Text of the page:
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Schools Help Schools Recover From Flooding

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RALEIGH — It is hard to study when you are missing books and supplies. That is the problem facing many students down east, but students in North Carolina and across the United States are adopting schools hit hard by flooding.

There are dozens ofAdopt-a-Schoolpartnerships under way. Wake County's three alternative schools have adopted one of the hardest hit schools in Rocky Mount, and it is a school similar to their own.

Mary Phillips High Schoolstudents dug into their pockets and pooled their change to help someone else.

Phillips is one of three Wake County alternative schools working together to help the Tar River Learning Center, a Rocky Mount alternative school.

The center lost everything when the Tar River pumped five feet of water into the school building. Mary Phillips' principal says the money will help replace dictionaries and other books.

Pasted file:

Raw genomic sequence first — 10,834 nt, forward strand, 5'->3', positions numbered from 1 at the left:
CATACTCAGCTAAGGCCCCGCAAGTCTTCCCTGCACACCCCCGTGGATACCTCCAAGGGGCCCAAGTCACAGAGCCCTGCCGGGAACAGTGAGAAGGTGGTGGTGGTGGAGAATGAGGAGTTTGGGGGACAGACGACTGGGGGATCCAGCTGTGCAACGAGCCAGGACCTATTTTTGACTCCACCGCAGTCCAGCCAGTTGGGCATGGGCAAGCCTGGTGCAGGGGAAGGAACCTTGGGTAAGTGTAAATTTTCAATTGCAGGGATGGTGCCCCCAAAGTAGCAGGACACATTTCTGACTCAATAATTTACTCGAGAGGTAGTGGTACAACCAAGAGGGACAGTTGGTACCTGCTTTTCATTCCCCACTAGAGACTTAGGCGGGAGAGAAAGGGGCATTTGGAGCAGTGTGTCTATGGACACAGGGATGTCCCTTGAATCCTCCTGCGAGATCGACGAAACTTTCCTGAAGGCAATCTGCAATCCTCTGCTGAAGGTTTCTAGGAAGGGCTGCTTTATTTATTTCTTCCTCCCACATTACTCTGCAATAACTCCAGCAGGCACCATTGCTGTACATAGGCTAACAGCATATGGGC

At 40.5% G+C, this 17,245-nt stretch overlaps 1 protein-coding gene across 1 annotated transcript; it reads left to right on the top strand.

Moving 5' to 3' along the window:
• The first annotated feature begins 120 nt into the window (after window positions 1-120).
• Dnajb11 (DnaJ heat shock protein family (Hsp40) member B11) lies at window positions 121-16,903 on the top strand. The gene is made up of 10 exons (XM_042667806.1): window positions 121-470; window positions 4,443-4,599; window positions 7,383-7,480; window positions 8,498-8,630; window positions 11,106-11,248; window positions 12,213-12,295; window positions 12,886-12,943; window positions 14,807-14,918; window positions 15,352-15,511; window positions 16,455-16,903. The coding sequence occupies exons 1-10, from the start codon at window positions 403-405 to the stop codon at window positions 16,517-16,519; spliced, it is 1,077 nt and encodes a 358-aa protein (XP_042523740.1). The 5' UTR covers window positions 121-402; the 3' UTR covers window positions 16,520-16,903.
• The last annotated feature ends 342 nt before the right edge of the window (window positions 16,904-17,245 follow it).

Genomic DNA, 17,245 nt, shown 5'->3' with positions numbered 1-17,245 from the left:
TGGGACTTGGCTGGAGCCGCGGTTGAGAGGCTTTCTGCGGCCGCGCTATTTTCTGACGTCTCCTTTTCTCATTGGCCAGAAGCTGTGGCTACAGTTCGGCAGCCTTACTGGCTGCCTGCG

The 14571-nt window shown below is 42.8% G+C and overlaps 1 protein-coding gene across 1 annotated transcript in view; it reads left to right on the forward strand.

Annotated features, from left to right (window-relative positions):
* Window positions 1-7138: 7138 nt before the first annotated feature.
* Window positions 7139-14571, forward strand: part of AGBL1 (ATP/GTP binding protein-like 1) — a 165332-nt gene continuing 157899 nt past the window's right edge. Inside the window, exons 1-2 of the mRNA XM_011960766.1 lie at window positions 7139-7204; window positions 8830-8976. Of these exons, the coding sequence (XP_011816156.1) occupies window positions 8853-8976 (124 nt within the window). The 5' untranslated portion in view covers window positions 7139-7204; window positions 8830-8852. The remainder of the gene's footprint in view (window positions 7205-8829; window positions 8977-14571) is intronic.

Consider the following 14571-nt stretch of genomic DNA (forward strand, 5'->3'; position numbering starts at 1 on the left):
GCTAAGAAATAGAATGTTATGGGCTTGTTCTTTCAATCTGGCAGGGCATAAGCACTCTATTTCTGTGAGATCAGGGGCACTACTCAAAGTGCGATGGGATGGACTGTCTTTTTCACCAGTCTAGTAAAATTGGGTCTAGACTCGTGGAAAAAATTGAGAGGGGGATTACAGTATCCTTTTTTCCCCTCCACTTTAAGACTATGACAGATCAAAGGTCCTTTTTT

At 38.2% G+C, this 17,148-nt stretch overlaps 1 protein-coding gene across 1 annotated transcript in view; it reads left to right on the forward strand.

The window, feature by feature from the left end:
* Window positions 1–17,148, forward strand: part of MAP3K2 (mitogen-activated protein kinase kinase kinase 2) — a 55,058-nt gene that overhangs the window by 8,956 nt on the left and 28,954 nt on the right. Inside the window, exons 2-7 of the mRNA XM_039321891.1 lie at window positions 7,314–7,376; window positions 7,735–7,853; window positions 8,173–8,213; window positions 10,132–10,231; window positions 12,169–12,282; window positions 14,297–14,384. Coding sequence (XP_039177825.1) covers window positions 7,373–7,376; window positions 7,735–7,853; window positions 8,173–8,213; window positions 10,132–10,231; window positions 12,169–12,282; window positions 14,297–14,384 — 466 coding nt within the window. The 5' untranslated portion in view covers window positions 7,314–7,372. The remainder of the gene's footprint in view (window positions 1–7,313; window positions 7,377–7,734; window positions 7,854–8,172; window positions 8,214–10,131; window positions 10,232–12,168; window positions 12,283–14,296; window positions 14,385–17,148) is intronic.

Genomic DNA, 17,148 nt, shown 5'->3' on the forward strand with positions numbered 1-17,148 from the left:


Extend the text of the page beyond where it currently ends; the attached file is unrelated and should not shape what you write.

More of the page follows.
"It is more important to help them out and get them through this struggle," said student Danielle Smith.

Phillips High students are also stockpiling supplies for eight families affected by flood waters. The faculty helped identify those in need.

"If we don't get to help everybody, we can, at least, help some of the people that need it," explained student Keekey Thompson.

That is the spirit behind theNorth Carolina Department of Public Instruction's Adopt-A-School project. Schools needing help list their needs on theDPI Web site. Other schools respond directly.

The assistant state school superintendent says 20 to 30 percent of the schools helping out are out of state, including Canada. Supplies and cash are already heading east.

Phillips High students are especially proud to be partners with an alternative school.

"Normally, people think that alternative schools have kids that get in trouble and don't seem to care, but I think we should let them know that some of us do care," said student Ebony Bridges.

So far, they have collected $124.97, and the collection continues this week.

Mount Vernon Redirection school and Longview School are partners with Mary Phillips as they become partners withTar River Learning Center.

Schools in western North Carolina are adopting schools in the east. There is also a school in Pennsylvania that is planning a major fund-raising campaign as a school-wide project, and an Ohio middle school is trying a similar project.

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Yvonne Simons, Reporter
John Cox, Photographer
John Clark, Web Editor

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